Miles Doughty of Slightly Stoopid talks about his nearly perfect life.
 

If he doesn't have a perfect life, Miles Doughty comes pretty damn close. That must be why Doughty is in such a good mood for this interview – no rock-star angst, condescension or pretentiousness from the Slightly Stoopid guitarist, vocalist and co-founder (along with Kyle McDonald, Doughty’s friend since childhood). Even in the midst of a nationwide heat wave, Doughty was enjoying the weather, since it was “only 92 degrees” in St. Louis on the July day we spoke to him, not long before the second show of the band’s two-month cross-country “2012 Unity Tour” co-headlining with 311.

 

Doughty, guitarist/singer McDonald and the rest of Stoopid (including standout jam band saxophonist Karl Denson) are touring in support of a new album, Top of the World (Stoopid Records). The LP’s 70-plus minutes of musical eclecticism kick off with the title track, emblematic of the band’s trademark brand of groove-driven reggae. Doughty explained the challenging lyrics in a nutshell: “When you’re on top of the world, everything’s great – but when you’re not, you can see things change real quick for you.”

 

Fans have been chomping at the bit (and the blunt, joint, and bong) in anticipation of World’s release, especially on places like the Stoopid website’s message forum. It’s the band’s first LP since 2008, and Doughty delineates the creative process: “We got to take our time recording in our own studio in San Diego. We’ve always been such a touring band – we hadn’t released an album in years. We were excited to work with great guest stars, and we’re happy with the flow of the record from song to song – it’s a buildup musically and lyrically.”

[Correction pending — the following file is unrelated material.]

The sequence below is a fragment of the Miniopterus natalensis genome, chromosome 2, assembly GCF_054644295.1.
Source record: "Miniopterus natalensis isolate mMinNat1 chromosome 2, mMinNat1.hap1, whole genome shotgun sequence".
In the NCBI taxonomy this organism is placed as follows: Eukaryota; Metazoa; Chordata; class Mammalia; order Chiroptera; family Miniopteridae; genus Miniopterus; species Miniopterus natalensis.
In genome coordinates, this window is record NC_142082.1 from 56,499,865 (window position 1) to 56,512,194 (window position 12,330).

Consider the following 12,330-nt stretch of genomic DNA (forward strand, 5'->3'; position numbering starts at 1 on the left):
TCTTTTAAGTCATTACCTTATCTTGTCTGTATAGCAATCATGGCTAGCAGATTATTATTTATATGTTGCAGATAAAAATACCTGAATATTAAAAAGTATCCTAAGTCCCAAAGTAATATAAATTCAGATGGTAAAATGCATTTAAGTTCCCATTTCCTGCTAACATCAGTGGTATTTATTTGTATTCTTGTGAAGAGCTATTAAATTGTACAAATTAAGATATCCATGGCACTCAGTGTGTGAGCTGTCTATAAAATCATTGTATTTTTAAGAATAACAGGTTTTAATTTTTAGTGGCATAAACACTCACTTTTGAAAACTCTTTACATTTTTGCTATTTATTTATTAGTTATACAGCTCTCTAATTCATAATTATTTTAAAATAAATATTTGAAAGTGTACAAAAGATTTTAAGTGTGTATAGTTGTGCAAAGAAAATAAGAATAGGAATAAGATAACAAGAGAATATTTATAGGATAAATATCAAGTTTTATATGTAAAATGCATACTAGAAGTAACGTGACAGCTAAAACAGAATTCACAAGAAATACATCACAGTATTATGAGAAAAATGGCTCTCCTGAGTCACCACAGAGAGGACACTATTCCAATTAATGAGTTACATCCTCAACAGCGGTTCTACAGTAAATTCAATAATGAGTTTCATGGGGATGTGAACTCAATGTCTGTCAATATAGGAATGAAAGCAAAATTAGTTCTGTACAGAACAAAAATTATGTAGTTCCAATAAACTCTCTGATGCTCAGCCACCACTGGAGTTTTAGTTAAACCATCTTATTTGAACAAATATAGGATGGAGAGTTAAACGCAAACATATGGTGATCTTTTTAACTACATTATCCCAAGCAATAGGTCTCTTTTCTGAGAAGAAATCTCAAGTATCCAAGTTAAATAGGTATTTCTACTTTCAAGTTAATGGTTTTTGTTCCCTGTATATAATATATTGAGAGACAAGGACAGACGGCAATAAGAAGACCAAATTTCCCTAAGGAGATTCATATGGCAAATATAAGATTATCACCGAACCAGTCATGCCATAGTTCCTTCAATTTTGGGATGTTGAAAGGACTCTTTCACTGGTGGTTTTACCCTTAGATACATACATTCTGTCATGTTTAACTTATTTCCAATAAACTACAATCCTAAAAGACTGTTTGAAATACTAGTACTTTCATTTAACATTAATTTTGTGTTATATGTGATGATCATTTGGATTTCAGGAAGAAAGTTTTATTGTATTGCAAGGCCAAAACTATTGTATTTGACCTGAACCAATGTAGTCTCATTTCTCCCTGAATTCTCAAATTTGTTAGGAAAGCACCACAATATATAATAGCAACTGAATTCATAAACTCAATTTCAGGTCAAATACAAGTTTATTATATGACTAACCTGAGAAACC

One of those guest stars was Fishbone’s Angelo Moore on “Ska Diddy.” Doughty waxed high in his praise for Moore: “I’ve loved Fishbone since I was a kid, and now that we’ve toured with them, we’re friends. He is one of the greatest front men to ever go onstage.”

 

Another welcome guest was old-school Jamaican reggae vocalist and Black Uhuru member Don Carlos, the perfect vocal choice for the jazz dub of “Marijuana.” Doughty explained how the song was crafted: “Over the last few years, we’ve done live shows with Don Carlos, and he’d been singing that melody and wanted to make it a reality.”

 

Pot is obviously a major component of Doughty and the band’s creative and personal lives, and he speaks on the subject with eloquent expertise as well as the informed passion of a cannabis activist: “We’ve always been pro-marijuana, and we partake all the time. Just like Don Carlos was saying, ‘It’s the healing of a nation.’

 

“It needs to be decriminalized,” Doughty adds. “We’re wasting ridiculous amounts of money every year” prosecuting the War on Drugs. He postulates that this systematic incarceration of cannabis consumers is a form of population control by the powers that be, considering that the majority of those imprisoned for weed are young and poor or working-class people, frequently minorities. Doughty also notes how convenient pot prohibition seems to be in enriching the prison-industrial complex in the US.

 

One final note on the new album: Top of the World closer “Introduction to Organics” is an all-mellow kickback. But after it fades out, keep on listening, as an excerpt from the hardcore burner “Road Rage” takes over – the band’s way of telling their fans that they haven’t forgotten their punk roots. “Rage” will be featured on an upcoming EP, and Doughty vows it’ll satisfy the appetites of all those who wanted punk tracks on World.